Either way, Joe pays $25 in taxes and the government gets $25 in taxes. With a tax on income, Joe pays the $25 directly to the government, and with the tax on spending (sales tax), he pays the $25 in taxes indirectly when he buys something from the General Store. The General Store sends the tax that Joe paid to the government.
We may report the tax rate as $25/$125 = 20 percent, which is the tax-inclusive rate (meaning that the tax is included in the base). Alternatively, we may think of the tax rate as $25/$100 = 25 percent, which is the tax-exclusive rate (meaning the tax is excluded from the base).
The 23 percent FairTax rate set out in HR 25/S 1025 is a tax-inclusive rate, as is the current individual income tax, whereas most state-level sales taxes are quoted on a tax-exclusive basis. For ease of comparison, Americans For Fair Taxation gives the tax rate both ways. Both rates pertain, since the FairTax is a tax on spending that is replacing an income tax system, and 23 percent correctly represents the tax burden compared to the current income tax system.
It is both inaccurate and misleading to say, using the above example, that the income tax is 20 percent and the sales tax is 25 percent. This implies that the sales tax burden is higher, when in fact the burden of the two taxes is precisely the same either both taxes are 25 percent or both taxes are 20 percent.
Americans For Fair Taxation (AFFT), “Promoting home ownership: How the FairTax’s benefits for homeowners exceed the mortgage interest deduction,” February 2007. Available at http://www.fairtax.org/PDF/PromotingHomeOwnership.pdf.
AFFT, “The FairTax and economic growth,” April 2006. Available at http://www.fairtax.org/PDF/TheFairTaxAndEconomicGrowth.pdf.
AFFT, “The FairTax prebate explained,” February 2007. Available at http://www.fairtax.org/PDF/FairTaxPrebateExplained2007.pdf.
AFFT, “What the federal tax system is costing you besides your taxes,” April 2007. Available at http://www.fairtax.org/PDF/WhatTheFederalTaxSystemIsCostingYou.pdf.
An Open Letter to the President, the Congress, and the American people Concerning Reform of the Federal Tax Code. Available at http://www.fairtax.org/PDF/Open_Letter.pdf.
Arduin, Laffer & Moore Econometrics, “A Macroeconomic Analysis of the FairTax Proposal,” June 2006. Available at http://www.fairtax.org/PDF/MacroeconomicAnalysisofFairTax.pdf.
Bachman, Paul, Jonathan Haughton, Laurence J. Kotlikoff, Alfonso Sanchez-Penalver, and David G. Tuerck, “Taxing Sales under the FairTax: What Rate Works?” Published in Tax Notes, November 13, 2006. Available at http://www.beaconhill.org/FairTax2006/TaxingSalesundertheFairTaxWhatRateWorks061005.pdf.
Burman, Leonard E. and Greg Leiserson, “Two-Thirds of Tax Units Pay More Payroll Tax Than Income Tax,” Tax Notes, April 9, 2007. Available at http://www.taxpolicycenter.org/UploadedPDF/1001065_Tax_Units.pdf.
Chamberlain, Andrew and Gerald Prante, "Who Pays Taxes and Who Receives Government Spending? An Analysis of Federal, State and Local Tax and Spending Distributions, 1991-2004,” Tax Foundation Working Paper No. 1, March 2007. Available at http://www.taxfoundation.org/files/wp1.pdf.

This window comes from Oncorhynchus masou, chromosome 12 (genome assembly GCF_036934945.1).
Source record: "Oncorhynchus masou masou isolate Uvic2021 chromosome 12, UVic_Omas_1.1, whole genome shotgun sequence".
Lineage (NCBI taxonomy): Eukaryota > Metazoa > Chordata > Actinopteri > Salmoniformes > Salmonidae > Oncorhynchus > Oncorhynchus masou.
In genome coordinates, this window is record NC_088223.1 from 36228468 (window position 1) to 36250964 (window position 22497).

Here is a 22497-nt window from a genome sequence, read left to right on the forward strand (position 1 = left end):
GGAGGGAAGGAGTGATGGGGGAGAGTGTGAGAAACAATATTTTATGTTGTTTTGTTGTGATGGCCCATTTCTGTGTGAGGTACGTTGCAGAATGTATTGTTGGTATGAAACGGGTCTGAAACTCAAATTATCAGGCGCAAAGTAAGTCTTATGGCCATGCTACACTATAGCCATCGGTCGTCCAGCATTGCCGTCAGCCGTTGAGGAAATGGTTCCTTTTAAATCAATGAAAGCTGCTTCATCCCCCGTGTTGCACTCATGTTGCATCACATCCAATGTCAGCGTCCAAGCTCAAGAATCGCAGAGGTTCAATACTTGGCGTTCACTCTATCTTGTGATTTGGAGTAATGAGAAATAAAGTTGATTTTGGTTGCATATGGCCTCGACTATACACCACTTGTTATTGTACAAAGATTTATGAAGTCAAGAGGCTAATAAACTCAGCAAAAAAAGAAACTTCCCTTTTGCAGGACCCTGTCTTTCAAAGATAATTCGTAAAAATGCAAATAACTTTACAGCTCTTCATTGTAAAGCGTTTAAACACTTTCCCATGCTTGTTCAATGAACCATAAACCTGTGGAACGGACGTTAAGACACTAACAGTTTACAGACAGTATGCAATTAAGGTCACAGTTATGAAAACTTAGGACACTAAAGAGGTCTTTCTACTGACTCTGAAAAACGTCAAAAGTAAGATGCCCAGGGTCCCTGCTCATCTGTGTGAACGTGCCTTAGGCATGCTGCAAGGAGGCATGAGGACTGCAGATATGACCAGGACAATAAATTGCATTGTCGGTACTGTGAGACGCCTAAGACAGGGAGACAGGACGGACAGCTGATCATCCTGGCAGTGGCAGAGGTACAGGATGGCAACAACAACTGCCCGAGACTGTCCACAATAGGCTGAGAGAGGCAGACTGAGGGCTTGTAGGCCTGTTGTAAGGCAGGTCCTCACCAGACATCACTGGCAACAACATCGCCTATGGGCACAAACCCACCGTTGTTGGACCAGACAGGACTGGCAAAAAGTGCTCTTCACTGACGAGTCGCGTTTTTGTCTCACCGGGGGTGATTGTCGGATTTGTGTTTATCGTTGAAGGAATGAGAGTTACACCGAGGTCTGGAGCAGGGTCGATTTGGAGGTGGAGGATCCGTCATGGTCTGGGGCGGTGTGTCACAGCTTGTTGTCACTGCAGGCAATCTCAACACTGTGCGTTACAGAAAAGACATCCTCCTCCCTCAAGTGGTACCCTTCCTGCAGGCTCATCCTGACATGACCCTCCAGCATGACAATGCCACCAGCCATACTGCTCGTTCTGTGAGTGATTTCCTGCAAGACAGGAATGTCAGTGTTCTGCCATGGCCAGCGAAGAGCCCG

Jokisch, Sabine and Laurence J. Kotlikoff, “Simulating the Dynamic Macroeconomic and Microeconomic Effects of the FairTax,” National Tax Journal, forthcoming, 2007. Available at
Kotlikoff, Laurence J. and David Rapson, “Comparing Average and Marginal Tax Rates under the FairTax and the Current System of Federal Taxation,” NBER Working Paper No. 12533, revised October 2006. Available at
President’s Advisory Panel on Federal Tax Reform, “Simple, Fair, and Pro-Growth: Proposals to Fix America’s Tax System,” November 2005. Available at http://www.taxreformpanel.gov/final-report/.
The FairTax Act of 2007, 110th Congress, introduced by John Linder, January 4, 2007. Available at http://thomas.loc.gov/cgi-bin/thomas.
Tuerck, David G., Jonathan Haughton, Keshab Bhattarai, Phuong Viet Ngo, and Alfonso Sanchez-Penalver, “The Economic Effects of the FairTax: Results from the Beacon Hill Institute CGE Model,” The Beacon Hill Institute at Suffolk University, February 2007.
Tuerck, David G., Jonathan Haughton, Paul Bachman, Alfonso Sanchez-Penalver, and Phuong Viet Ngo, “A Distributional Analysis of Adopting the FairTax: A Comparison of the Current Tax System and the FairTax Plan,” The Beacon Hill Institute at Suffolk University, February 2007.
Tuerck, David G., Jonathan Haughton, Paul Bachman, and Alfonso Sanchez-Penalver, “A Comparison of the FairTax Base and Rate with Other National Tax Reform Proposals,” The Beacon Hill Institute at Suffolk University, February 2007.
What is the FairTax Plan?
The FairTax Plan is a comprehensive proposal that replaces all federal income and payroll based taxes with an integrated approach including a progressive national retail sales tax, a prebate to ensure no American pays federal taxes on spending up to the poverty level, dollar-for-dollar federal revenue replacement, and, through companion legislation, the repeal of the 16th Amendment. This nonpartisan legislation (HR 25/S 1025) abolishes all federal personal and corporate income taxes, gift, estate, capital gains, alternative minimum, Social Security, Medicare, and self-employment taxes and replaces them with one simple, visible, federal retail sales tax administered primarily by existing state sales tax authorities. The IRS is disbanded and defunded. The FairTax taxes us only on what we choose to spend on new goods or services, not on what we earn. The FairTax is a fair, efficient, transparent, and intelligent solution to the frustration and inequity of our current tax system.
What is Americans For Fair Taxation (FairTax.org)?
FairTax.org is a nonprofit, nonpartisan, grassroots organization solely dedicated to replacing the current tax system. The organization has hundreds of thousands of members and volunteers nationwide. Its plan supports sound economic research, education of citizens and community leaders, and grassroots mobilization efforts. For more information visit the Web page: www.FairTax.org or call 1-800-FAIRTAX.